Silly worries

I think I will be coming here every time a question or concern comes to mind, so sorry if you get sick of hearing from me! Just wondering: Has anyone here actually experienced PM leads coming loose? I am a little over a week out from surgery, and that has been stressed more than anything else...Don't raise your arm or they'll come loose...Don't carry heavy items or they'll come loose...I have forgetful moments when I do something I probably shouldn't, and then I panic. How common is that? How would I know? How serious is it? This afternoon I struggled to get a sealed lid off a container, strained a bit & felt a twinge in the left side of my back. Loose lead or pulled muscle? Silly, I know, but I could use some reassurance! 


6 Comments

Don't worry. Be happy.

by AgentX86 - 2021-02-05 20:59:01

There is an exceedingly small chance of pulling your leads out.  There is slack in the leads to allow the shoulder to move.  In the first few weeks, until everything heals completely, there is a possibility of damage but it's very rare.  You need to keep using that shoulder but try to live within the guidelines.  We all forgot and raised our arm or reached for something, then rememered (S**#). 

Leads sometimes don't attach properly and need to be replaced. Because of advancements in lead technology even this is very unusual. 

The bottom line is that you're very unlikely to do any damage but it's a good idea to make sure.  Do keep using that arm normally, and try to keep within the restrictions.

Thanks, I needed that!

by TLee - 2021-02-05 22:01:01

Like I said, just that little reassurance, and I'm (almost) happy. I have found that, since the pain at the insertion site has nearly gone, it is much easier to be positive. It hurt a lot worse than I'd imagined at first, and there was a whole lot of "poor me" and "what have I done?" going on. The pain was noticeably less after about day 4, and now, a little more than a week on, it is just a little sore & itchy. As long as everything holds together, I'm good!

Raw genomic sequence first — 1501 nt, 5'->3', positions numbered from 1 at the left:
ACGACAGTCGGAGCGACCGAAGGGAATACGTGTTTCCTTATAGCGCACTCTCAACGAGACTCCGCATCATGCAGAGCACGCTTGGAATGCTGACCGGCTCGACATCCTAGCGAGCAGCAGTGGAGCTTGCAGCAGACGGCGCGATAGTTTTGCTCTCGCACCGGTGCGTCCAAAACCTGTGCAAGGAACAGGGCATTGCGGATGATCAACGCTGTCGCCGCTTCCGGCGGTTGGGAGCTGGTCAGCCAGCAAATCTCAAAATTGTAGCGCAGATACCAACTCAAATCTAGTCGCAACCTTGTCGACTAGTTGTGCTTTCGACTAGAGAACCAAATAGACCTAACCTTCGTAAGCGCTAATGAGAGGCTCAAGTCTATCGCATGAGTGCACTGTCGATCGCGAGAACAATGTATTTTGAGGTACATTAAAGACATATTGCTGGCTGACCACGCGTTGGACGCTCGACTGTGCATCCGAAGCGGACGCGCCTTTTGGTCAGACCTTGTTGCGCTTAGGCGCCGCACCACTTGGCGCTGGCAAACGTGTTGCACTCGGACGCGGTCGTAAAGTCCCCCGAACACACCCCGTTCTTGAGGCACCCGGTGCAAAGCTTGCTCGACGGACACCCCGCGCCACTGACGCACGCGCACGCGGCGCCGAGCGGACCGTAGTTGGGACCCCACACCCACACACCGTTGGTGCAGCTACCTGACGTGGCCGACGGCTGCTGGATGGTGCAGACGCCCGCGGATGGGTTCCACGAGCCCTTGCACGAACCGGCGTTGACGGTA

What have I done?

by AgentX86 - 2021-02-05 23:49:36

It sounds like you're doing really well.  It's certainly not unusual to have a little self doubt if not some amount of depression but it sounds like you've gotten by most of that.  I had no problems at all and very little pain but itchy!  Wow!  That's one sensation that I simply can't stand.  I'll scratch an itch until it bleeds.  Then the itch turns to pain and I can deal with it. 

When I had my CABG surgery my whole chest itched.  One morning I was really worried about all the blood on the sheets.  Then I looked at my chest.  It looked like the cat got really pissed.

we all do that

by Tracey_E - 2021-02-06 10:25:26

Once you get past 24-48 hours, the odds of pulling a lead loose go way down. We all lift too much, forget and reach overhead. Don't lift anything heavy or reach overhead, other than those exceptions it's important to use the arm normally so your shoulder doesn't freeze up.

There was a study of patients given no restrictions. They had the same incident of lead dislodgement as ones given traditional restrictions. I've seen my own ep go from 6 weeks to 2 weeks of restrictions post op. 

Loose leads

by Theknotguy - 2021-02-06 10:26:02

Your question came up a few years back on the forum.  There had been problems reported by members about leads coming loose mainly because they hadn't been inserted properly.  Discussion was that you'd probably have to be in a very serious car accident to pull the leads loose in which case you'd have other problems than just loose leads. Most of the problems we were hearing were because the leads hadn't been implanted correctly. So you'd be at home not doing anything and the leads would come loose.  But I haven't seen too much discussion about that on the forum recently.